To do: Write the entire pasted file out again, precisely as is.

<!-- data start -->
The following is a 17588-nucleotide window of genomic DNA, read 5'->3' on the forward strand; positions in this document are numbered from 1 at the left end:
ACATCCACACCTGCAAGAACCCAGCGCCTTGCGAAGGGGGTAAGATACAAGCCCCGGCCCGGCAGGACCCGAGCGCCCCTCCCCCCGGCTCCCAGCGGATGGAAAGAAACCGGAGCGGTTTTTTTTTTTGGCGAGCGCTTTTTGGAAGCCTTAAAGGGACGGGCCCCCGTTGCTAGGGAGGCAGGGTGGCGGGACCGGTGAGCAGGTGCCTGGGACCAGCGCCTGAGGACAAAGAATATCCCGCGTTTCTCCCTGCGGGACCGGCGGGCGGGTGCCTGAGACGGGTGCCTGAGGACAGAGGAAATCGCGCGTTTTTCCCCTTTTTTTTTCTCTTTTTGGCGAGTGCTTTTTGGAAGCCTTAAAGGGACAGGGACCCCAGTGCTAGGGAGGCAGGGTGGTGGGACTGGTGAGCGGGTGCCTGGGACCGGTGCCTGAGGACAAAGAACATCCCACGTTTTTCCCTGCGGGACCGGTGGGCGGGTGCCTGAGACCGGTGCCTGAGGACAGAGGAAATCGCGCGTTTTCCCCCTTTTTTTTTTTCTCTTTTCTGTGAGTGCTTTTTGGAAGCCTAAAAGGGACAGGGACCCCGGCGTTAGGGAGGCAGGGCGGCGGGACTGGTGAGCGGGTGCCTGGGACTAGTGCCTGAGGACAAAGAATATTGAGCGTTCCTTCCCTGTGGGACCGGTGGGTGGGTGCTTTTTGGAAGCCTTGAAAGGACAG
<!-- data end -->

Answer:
The following is a 17588-nucleotide window of genomic DNA, read 5'->3' on the forward strand; positions in this document are numbered from 1 at the left end:
ACATCCACACCTGCAAGAACCCAGCGCCTTGCGAAGGGGGTAAGATACAAGCCCCGGCCCGGCAGGACCCGAGCGCCCCTCCCCCCGGCTCCCAGCGGATGGAAAGAAACCGGAGCGGTTTTTTTTTTTGGCGAGCGCTTTTTGGAAGCCTTAAAGGGACGGGCCCCCGTTGCTAGGGAGGCAGGGTGGCGGGACCGGTGAGCAGGTGCCTGGGACCAGCGCCTGAGGACAAAGAATATCCCGCGTTTCTCCCTGCGGGACCGGCGGGCGGGTGCCTGAGACGGGTGCCTGAGGACAGAGGAAATCGCGCGTTTTTCCCCTTTTTTTTTCTCTTTTTGGCGAGTGCTTTTTGGAAGCCTTAAAGGGACAGGGACCCCAGTGCTAGGGAGGCAGGGTGGTGGGACTGGTGAGCGGGTGCCTGGGACCGGTGCCTGAGGACAAAGAACATCCCACGTTTTTCCCTGCGGGACCGGTGGGCGGGTGCCTGAGACCGGTGCCTGAGGACAGAGGAAATCGCGCGTTTTCCCCCTTTTTTTTTTTCTCTTTTCTGTGAGTGCTTTTTGGAAGCCTAAAAGGGACAGGGACCCCGGCGTTAGGGAGGCAGGGCGGCGGGACTGGTGAGCGGGTGCCTGGGACTAGTGCCTGAGGACAAAGAATATTGAGCGTTCCTTCCCTGTGGGACCGGTGGGTGGGTGCTTTTTGGAAGCCTTGAAAGGACAG